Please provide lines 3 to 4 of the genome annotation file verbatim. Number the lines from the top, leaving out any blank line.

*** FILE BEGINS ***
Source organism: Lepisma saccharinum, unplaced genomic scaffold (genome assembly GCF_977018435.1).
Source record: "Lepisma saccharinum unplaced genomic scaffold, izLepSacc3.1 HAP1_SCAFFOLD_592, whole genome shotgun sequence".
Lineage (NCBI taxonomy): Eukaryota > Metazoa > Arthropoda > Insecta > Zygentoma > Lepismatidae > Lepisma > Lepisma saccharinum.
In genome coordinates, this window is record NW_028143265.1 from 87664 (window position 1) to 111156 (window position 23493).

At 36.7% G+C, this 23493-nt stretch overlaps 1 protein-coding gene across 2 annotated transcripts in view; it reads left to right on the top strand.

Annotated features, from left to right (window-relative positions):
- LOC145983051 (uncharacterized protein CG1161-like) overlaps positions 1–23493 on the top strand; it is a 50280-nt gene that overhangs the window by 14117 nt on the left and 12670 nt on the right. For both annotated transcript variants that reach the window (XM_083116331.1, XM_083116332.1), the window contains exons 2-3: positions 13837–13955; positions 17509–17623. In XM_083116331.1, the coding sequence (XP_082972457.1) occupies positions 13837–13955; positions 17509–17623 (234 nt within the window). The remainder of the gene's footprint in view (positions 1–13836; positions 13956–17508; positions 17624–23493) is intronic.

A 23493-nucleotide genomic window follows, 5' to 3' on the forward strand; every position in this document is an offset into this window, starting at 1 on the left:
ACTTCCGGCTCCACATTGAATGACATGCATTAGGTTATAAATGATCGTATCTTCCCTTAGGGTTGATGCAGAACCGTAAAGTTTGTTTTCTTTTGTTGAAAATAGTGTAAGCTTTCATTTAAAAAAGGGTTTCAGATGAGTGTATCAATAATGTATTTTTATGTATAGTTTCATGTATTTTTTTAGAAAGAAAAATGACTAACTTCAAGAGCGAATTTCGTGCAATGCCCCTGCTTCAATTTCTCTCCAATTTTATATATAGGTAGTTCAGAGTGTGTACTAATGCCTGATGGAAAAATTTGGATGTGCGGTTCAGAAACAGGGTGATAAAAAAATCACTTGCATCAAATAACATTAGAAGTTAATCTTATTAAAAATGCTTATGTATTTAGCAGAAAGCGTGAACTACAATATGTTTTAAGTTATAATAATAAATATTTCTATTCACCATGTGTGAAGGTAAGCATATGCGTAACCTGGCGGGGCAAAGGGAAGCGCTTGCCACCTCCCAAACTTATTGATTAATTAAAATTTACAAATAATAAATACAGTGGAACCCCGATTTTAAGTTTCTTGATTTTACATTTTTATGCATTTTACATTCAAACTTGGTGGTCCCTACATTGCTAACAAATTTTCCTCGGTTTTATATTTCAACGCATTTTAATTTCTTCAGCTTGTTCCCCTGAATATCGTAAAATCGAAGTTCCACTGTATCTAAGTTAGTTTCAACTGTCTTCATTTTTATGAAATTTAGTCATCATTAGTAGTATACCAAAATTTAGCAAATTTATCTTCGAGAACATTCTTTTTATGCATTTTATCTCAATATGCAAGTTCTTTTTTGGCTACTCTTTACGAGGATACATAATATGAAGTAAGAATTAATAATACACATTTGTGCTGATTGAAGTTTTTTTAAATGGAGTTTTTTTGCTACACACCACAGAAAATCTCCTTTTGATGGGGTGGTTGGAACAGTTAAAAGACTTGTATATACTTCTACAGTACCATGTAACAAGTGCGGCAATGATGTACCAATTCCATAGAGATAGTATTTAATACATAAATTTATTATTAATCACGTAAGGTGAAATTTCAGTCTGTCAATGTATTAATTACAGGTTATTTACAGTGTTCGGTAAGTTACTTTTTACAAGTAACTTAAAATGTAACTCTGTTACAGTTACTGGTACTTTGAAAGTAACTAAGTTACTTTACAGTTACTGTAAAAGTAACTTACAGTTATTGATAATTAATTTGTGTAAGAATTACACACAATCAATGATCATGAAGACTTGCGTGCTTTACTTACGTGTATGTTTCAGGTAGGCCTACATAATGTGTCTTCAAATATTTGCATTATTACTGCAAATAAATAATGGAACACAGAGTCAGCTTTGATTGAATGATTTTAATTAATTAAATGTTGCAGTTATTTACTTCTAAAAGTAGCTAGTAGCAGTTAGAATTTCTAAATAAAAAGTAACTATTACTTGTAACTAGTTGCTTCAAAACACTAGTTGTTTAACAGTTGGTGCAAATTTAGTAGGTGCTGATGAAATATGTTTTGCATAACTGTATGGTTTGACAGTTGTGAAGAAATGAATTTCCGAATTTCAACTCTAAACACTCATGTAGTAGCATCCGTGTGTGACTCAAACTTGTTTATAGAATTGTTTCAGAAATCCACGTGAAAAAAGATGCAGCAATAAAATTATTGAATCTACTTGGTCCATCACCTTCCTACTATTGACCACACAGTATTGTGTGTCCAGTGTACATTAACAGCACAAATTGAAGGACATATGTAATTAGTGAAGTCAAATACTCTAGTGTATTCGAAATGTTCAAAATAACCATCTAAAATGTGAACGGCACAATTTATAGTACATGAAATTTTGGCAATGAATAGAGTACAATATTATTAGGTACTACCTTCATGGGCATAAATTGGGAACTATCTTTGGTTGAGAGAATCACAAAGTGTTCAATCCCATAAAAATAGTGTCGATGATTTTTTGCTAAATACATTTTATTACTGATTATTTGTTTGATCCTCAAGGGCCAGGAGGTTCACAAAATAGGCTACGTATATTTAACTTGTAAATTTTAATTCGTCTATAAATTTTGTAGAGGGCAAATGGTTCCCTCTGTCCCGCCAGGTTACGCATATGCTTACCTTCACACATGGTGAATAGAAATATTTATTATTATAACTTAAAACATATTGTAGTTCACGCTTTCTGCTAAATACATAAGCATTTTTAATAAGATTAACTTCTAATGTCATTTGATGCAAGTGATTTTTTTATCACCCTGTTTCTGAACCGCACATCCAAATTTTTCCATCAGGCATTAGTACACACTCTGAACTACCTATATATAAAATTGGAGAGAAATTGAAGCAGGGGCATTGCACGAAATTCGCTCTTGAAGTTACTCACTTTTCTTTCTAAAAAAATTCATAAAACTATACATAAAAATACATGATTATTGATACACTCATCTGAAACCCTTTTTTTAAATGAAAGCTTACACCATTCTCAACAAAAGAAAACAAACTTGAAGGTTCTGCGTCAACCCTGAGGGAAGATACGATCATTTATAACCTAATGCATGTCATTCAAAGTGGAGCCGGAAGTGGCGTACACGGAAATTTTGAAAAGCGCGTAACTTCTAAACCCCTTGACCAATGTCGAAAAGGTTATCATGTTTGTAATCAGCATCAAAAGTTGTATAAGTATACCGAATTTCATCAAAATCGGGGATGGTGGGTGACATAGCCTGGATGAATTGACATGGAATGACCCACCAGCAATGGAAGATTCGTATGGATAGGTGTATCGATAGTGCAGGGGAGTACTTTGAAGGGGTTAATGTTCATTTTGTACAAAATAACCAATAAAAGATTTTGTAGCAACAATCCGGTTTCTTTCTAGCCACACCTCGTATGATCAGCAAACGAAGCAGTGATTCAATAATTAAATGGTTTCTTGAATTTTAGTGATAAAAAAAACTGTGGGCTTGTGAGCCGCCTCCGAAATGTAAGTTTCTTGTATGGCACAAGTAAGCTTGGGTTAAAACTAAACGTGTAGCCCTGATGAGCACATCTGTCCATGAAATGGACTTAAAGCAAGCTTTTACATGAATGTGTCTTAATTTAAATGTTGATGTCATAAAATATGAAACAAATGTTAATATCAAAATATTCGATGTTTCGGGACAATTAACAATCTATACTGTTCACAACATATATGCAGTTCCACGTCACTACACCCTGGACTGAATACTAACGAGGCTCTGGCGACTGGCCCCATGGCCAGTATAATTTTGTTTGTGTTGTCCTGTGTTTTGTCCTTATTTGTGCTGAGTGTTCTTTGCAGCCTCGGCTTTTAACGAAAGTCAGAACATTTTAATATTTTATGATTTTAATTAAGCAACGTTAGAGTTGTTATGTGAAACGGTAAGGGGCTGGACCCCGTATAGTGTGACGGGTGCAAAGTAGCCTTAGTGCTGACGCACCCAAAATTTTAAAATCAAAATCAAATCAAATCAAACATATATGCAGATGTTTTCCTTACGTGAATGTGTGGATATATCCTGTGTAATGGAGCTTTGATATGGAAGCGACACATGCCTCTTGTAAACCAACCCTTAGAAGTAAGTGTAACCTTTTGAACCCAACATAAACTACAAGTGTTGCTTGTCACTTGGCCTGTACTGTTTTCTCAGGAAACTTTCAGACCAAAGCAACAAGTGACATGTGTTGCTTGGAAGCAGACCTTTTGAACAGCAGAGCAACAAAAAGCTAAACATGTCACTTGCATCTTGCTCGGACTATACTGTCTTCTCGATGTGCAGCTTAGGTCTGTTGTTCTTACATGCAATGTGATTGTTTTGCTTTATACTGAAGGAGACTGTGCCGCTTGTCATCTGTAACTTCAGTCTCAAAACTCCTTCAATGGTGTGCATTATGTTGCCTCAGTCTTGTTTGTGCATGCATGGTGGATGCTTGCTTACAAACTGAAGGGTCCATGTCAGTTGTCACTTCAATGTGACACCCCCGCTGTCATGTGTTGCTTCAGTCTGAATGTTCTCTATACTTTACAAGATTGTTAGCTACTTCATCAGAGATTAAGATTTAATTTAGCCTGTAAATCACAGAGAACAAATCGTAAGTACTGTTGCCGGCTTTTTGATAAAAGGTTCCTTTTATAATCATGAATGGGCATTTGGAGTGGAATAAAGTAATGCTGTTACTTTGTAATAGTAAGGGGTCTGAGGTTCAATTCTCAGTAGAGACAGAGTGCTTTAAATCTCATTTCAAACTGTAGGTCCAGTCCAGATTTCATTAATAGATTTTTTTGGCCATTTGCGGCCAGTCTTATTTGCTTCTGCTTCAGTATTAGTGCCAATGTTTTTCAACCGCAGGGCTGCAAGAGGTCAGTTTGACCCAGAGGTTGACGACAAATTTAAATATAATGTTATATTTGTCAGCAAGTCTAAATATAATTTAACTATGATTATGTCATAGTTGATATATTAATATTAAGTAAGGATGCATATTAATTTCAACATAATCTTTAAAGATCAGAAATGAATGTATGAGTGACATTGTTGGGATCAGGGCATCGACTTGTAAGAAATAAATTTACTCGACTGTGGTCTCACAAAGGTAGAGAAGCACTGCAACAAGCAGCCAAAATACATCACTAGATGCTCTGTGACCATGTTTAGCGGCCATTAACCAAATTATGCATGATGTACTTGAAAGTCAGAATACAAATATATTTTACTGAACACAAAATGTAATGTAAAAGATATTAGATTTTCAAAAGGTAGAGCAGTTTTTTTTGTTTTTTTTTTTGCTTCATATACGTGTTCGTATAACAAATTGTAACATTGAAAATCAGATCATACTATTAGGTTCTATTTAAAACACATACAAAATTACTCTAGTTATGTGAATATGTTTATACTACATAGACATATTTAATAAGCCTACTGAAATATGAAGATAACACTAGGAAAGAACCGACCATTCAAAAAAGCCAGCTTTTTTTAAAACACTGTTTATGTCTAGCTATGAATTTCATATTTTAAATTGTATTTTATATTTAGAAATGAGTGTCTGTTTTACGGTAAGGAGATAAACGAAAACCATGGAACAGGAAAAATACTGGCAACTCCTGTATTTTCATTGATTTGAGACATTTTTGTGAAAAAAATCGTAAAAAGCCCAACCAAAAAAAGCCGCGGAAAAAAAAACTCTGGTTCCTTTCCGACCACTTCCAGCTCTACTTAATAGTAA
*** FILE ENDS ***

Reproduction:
Lineage (NCBI taxonomy): Eukaryota > Metazoa > Arthropoda > Insecta > Zygentoma > Lepismatidae > Lepisma > Lepisma saccharinum.
In genome coordinates, this window is record NW_028143265.1 from 87664 (window position 1) to 111156 (window position 23493).